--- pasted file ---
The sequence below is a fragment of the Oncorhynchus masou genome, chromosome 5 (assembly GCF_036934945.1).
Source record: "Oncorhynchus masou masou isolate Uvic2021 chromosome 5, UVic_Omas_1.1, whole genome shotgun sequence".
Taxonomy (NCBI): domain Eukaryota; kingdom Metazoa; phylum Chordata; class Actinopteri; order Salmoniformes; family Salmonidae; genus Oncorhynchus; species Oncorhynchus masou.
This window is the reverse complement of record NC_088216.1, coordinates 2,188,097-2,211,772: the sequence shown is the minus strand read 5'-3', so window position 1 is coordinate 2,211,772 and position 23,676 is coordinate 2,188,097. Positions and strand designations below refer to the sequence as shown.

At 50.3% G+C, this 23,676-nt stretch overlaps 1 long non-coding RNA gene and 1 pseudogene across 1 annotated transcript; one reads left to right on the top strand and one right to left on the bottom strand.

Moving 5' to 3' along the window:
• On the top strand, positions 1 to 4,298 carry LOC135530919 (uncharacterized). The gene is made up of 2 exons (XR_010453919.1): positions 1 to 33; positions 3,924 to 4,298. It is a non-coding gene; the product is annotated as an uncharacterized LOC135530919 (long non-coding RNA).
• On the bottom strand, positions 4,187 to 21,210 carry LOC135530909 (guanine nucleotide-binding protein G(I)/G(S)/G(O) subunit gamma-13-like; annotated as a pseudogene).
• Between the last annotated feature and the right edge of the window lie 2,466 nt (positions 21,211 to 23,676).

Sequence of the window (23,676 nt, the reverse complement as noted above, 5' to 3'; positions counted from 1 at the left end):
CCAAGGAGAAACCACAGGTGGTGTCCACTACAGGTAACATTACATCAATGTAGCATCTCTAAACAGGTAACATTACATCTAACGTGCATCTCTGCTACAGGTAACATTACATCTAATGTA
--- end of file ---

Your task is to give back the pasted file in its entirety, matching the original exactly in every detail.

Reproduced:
The sequence below is a fragment of the Oncorhynchus masou genome, chromosome 5 (assembly GCF_036934945.1).
Source record: "Oncorhynchus masou masou isolate Uvic2021 chromosome 5, UVic_Omas_1.1, whole genome shotgun sequence".
Taxonomy (NCBI): domain Eukaryota; kingdom Metazoa; phylum Chordata; class Actinopteri; order Salmoniformes; family Salmonidae; genus Oncorhynchus; species Oncorhynchus masou.
This window is the reverse complement of record NC_088216.1, coordinates 2,188,097-2,211,772: the sequence shown is the minus strand read 5'-3', so window position 1 is coordinate 2,211,772 and position 23,676 is coordinate 2,188,097. Positions and strand designations below refer to the sequence as shown.

At 50.3% G+C, this 23,676-nt stretch overlaps 1 long non-coding RNA gene and 1 pseudogene across 1 annotated transcript; one reads left to right on the top strand and one right to left on the bottom strand.

Moving 5' to 3' along the window:
• On the top strand, positions 1 to 4,298 carry LOC135530919 (uncharacterized). The gene is made up of 2 exons (XR_010453919.1): positions 1 to 33; positions 3,924 to 4,298. It is a non-coding gene; the product is annotated as an uncharacterized LOC135530919 (long non-coding RNA).
• On the bottom strand, positions 4,187 to 21,210 carry LOC135530909 (guanine nucleotide-binding protein G(I)/G(S)/G(O) subunit gamma-13-like; annotated as a pseudogene).
• Between the last annotated feature and the right edge of the window lie 2,466 nt (positions 21,211 to 23,676).

Sequence of the window (23,676 nt, the reverse complement as noted above, 5' to 3'; positions counted from 1 at the left end):
CCAAGGAGAAACCACAGGTGGTGTCCACTACAGGTAACATTACATCAATGTAGCATCTCTAAACAGGTAACATTACATCTAACGTGCATCTCTGCTACAGGTAACATTACATCTAATGTA